“How can I repay you?” she asked.
“You owe me nothing,” the priest said as he turned to Delphine. “And you, little one, you must be careful in Paris. You can get lost easily, so stay close to your mother.”
She giggled as he tickled her stomach. “I will, Abbé.”
After they left, the priest turned and his eyes widened when he saw Thomas. He paused.
“Monsieur, pardon me. I didn’t see you.”
“I didn’t mean to startle you, Father. Good evening.” They gazed at each other for a long moment.
“No harm. Good evening, sir.” The priest nodded and walked away.
Too good to be true. Thomas stalked the priest as he turned the corner and entered the gate of a small church. There, Thomas leaned against a building, breathing heavily from the passion that erupted inside him, a longing he must satisfy. He wanted to stand outside the church and wait for the priest, or even knock on the door and talk to him again, but he was too unsettled. He remembered an establishment nearby that would serve his purpose well, so he raced to it, slammed through the doors, and sat before he fell, when a young man of about eighteen years approached him.
“Monsieur, you look unwell. Can I assist you?”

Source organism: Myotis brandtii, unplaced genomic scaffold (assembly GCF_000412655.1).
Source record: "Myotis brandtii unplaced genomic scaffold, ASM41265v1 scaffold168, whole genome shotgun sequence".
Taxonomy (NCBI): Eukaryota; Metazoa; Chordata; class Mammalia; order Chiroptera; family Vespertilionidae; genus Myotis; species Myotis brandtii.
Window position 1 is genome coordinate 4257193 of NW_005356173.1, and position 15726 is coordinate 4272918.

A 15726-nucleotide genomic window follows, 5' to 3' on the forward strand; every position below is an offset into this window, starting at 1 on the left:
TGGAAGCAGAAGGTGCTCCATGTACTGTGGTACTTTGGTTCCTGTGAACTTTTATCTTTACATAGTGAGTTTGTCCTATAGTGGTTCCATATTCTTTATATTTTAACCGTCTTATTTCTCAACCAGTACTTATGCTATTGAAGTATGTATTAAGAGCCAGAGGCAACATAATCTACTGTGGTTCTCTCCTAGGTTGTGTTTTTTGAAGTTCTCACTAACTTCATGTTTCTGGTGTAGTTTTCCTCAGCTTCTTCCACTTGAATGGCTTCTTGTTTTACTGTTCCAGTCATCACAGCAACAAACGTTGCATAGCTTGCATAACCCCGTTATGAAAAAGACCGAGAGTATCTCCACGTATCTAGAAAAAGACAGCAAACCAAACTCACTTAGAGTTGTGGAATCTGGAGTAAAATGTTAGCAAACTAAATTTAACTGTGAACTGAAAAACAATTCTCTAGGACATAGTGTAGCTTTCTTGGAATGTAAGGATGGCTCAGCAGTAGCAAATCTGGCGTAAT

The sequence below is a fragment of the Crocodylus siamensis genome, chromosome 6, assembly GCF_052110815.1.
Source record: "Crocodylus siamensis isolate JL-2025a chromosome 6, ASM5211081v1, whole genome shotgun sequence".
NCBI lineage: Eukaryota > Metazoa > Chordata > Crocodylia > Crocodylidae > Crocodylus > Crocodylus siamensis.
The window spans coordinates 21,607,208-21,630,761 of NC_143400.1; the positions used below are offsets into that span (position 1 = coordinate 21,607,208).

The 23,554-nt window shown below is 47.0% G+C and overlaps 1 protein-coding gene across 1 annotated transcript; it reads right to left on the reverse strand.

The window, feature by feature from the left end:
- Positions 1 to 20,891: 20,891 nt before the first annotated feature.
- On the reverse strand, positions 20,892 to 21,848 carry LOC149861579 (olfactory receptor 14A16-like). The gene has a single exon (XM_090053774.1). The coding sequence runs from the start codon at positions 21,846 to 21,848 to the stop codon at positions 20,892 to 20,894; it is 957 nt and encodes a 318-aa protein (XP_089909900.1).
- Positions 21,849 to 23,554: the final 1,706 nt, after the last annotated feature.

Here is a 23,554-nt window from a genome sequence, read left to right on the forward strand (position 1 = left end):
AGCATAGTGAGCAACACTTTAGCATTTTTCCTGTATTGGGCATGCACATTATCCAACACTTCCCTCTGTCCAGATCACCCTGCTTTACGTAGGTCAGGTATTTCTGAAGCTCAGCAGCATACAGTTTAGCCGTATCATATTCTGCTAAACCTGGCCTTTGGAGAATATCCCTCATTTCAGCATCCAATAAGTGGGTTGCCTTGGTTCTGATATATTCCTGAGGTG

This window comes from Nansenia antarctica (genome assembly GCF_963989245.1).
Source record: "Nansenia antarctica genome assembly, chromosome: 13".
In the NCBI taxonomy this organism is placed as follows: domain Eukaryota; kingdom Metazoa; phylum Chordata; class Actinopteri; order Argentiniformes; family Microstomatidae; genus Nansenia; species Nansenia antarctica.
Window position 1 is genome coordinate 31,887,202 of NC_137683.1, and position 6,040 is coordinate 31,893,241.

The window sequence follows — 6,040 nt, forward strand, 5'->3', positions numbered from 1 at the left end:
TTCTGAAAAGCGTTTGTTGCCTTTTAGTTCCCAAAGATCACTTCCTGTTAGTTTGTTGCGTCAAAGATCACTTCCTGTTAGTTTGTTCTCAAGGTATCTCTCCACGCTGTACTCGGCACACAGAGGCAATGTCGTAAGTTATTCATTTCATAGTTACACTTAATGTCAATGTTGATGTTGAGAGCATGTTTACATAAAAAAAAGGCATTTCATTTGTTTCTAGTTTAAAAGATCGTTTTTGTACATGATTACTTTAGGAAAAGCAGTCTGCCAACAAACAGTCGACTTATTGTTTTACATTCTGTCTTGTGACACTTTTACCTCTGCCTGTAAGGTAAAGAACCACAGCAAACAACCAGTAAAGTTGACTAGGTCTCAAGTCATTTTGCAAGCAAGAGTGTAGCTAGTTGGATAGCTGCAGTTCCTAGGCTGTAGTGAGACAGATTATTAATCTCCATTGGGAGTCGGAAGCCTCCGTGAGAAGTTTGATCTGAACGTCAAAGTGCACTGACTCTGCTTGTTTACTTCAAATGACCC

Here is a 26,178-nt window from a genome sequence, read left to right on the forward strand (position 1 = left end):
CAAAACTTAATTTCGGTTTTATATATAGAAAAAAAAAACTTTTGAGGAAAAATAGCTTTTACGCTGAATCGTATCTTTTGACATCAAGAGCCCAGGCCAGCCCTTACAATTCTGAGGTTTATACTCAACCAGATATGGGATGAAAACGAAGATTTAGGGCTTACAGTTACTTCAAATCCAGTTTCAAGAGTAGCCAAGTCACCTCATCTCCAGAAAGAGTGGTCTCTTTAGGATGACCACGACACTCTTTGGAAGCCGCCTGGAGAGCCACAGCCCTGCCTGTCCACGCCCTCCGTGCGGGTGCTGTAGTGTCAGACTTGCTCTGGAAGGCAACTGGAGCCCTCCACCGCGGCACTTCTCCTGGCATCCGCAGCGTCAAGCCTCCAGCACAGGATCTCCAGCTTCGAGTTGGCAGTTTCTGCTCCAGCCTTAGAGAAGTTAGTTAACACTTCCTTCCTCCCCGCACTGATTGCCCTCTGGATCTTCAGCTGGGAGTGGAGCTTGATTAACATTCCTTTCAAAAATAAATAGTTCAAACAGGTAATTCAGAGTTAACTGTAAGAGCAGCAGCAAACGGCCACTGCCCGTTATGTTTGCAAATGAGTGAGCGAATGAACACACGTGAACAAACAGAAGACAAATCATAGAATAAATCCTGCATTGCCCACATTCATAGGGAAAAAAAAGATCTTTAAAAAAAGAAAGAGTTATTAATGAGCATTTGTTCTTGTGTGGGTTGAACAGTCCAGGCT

The youngster wasted little time. He needed a bath, but otherwise presented an adorable face and solid little body.
“What are you offering?” Thomas smirked.
“Come, I’ll show you.” He grabbed Thomas’s hand and pulled him up a stairway and into a dimly lit room. “I assume you know this’ll cost you, and that I don’t play the passive role.”
“Quite the entrepreneur. I can pay what you charge.” Thomas closed the door and embraced the youth as he kissed him. With great speed, he threw the youngster onto the bed and tore off both of their clothes.
“Slow down,” the young man pleaded.
Thomas did so and kissed the boy’s neck. His fangs descended, and he softly pricked the dirty skin to taste the blood before he took their interaction further.
“Do you enjoy biting?” the boy asked.
“Only momentarily,” Thomas replied before he plunged his fangs into the vein for a deeper taste.